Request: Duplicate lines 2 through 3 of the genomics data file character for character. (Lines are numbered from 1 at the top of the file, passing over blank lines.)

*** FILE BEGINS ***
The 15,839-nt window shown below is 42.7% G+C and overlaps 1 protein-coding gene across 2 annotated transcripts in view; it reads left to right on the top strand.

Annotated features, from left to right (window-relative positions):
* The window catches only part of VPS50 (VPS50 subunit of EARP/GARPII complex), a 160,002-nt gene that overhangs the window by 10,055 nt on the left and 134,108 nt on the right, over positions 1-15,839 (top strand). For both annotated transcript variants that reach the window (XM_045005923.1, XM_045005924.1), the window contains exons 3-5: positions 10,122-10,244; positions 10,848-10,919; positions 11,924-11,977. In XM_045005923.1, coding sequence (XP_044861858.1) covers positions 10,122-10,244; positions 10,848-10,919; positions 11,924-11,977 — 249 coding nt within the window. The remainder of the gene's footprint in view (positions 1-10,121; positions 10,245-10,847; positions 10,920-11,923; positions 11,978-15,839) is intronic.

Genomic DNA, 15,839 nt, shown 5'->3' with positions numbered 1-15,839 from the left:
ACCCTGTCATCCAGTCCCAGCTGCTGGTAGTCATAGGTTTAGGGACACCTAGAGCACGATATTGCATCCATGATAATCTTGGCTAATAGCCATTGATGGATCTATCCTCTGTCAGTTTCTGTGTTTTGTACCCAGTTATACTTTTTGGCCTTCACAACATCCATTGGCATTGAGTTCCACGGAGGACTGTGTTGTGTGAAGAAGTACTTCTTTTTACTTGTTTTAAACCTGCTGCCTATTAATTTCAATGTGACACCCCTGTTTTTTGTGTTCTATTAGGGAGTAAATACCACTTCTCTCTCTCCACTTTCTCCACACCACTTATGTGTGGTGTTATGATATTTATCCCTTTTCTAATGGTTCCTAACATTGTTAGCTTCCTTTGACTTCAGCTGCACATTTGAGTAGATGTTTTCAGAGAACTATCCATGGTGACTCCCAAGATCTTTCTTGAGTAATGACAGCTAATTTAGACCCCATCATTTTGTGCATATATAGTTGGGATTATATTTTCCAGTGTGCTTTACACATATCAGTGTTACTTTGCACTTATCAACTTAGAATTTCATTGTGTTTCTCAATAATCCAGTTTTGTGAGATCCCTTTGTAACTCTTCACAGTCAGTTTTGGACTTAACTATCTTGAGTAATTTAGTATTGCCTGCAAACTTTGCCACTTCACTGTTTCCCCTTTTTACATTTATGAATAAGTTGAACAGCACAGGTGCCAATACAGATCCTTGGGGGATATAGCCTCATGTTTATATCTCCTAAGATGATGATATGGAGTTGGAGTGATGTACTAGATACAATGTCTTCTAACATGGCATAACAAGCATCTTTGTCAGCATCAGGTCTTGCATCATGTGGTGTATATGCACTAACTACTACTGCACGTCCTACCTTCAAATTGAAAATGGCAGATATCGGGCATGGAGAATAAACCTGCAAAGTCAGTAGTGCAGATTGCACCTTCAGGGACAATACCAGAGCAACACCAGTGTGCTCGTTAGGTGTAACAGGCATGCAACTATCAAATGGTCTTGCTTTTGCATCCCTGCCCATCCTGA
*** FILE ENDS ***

Annotated features, from left to right (window-relative positions):
* The window catches only part of VPS50 (VPS50 subunit of EARP/GARPII complex), a 160,002-nt gene that overhangs the window by 10,055 nt on the left and 134,108 nt on the right, over positions 1-15,839 (top strand). For both annotated transcript variants that reach the window (XM_045005923.1, XM_045005924.1), the window contains exons 3-5: positions 10,122-10,244; positions 10,848-10,919; positions 11,924-11,977. In XM_045005923.1, coding sequence (XP_044861858.1) covers positions 10,122-10,244; positions 10,848-10,919; positions 11,924-11,977 — 249 coding nt within the window. The remainder of the gene's footprint in view (positions 1-10,121; positions 10,245-10,847; positions 10,920-11,923; positions 11,978-15,839) is intronic.